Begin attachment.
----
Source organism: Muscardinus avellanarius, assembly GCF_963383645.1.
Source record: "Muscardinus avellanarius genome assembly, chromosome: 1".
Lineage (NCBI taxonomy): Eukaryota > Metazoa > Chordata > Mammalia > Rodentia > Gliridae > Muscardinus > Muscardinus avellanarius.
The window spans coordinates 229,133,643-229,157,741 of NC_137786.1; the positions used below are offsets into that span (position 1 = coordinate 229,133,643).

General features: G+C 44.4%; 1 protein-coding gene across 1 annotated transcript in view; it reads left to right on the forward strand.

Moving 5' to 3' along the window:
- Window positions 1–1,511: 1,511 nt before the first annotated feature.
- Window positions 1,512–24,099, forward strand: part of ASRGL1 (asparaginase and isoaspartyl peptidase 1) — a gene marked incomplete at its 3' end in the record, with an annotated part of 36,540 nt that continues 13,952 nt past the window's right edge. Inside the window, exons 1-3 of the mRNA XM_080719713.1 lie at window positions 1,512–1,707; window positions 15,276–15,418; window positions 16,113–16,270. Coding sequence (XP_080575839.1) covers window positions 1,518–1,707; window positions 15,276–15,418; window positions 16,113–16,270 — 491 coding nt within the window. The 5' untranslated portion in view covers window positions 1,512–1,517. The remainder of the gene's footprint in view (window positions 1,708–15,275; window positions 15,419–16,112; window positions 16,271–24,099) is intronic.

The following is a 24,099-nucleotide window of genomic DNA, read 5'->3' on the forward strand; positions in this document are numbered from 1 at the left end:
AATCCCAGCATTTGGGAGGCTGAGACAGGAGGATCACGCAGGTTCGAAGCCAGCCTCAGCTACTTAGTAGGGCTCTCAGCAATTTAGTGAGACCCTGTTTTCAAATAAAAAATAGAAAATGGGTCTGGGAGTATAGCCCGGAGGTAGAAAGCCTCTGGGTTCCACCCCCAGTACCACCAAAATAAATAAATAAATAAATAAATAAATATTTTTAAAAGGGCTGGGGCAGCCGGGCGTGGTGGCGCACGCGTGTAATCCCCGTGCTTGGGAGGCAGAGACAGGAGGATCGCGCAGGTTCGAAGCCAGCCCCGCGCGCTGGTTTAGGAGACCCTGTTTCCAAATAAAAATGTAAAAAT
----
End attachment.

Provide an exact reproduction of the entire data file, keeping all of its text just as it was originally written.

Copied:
Source organism: Muscardinus avellanarius, assembly GCF_963383645.1.
Source record: "Muscardinus avellanarius genome assembly, chromosome: 1".
Lineage (NCBI taxonomy): Eukaryota > Metazoa > Chordata > Mammalia > Rodentia > Gliridae > Muscardinus > Muscardinus avellanarius.
The window spans coordinates 229,133,643-229,157,741 of NC_137786.1; the positions used below are offsets into that span (position 1 = coordinate 229,133,643).

General features: G+C 44.4%; 1 protein-coding gene across 1 annotated transcript in view; it reads left to right on the forward strand.

Moving 5' to 3' along the window:
- Window positions 1–1,511: 1,511 nt before the first annotated feature.
- Window positions 1,512–24,099, forward strand: part of ASRGL1 (asparaginase and isoaspartyl peptidase 1) — a gene marked incomplete at its 3' end in the record, with an annotated part of 36,540 nt that continues 13,952 nt past the window's right edge. Inside the window, exons 1-3 of the mRNA XM_080719713.1 lie at window positions 1,512–1,707; window positions 15,276–15,418; window positions 16,113–16,270. Coding sequence (XP_080575839.1) covers window positions 1,518–1,707; window positions 15,276–15,418; window positions 16,113–16,270 — 491 coding nt within the window. The 5' untranslated portion in view covers window positions 1,512–1,517. The remainder of the gene's footprint in view (window positions 1,708–15,275; window positions 15,419–16,112; window positions 16,271–24,099) is intronic.

The following is a 24,099-nucleotide window of genomic DNA, read 5'->3' on the forward strand; positions in this document are numbered from 1 at the left end:
AATCCCAGCATTTGGGAGGCTGAGACAGGAGGATCACGCAGGTTCGAAGCCAGCCTCAGCTACTTAGTAGGGCTCTCAGCAATTTAGTGAGACCCTGTTTTCAAATAAAAAATAGAAAATGGGTCTGGGAGTATAGCCCGGAGGTAGAAAGCCTCTGGGTTCCACCCCCAGTACCACCAAAATAAATAAATAAATAAATAAATAAATATTTTTAAAAGGGCTGGGGCAGCCGGGCGTGGTGGCGCACGCGTGTAATCCCCGTGCTTGGGAGGCAGAGACAGGAGGATCGCGCAGGTTCGAAGCCAGCCCCGCGCGCTGGTTTAGGAGACCCTGTTTCCAAATAAAAATGTAAAAAT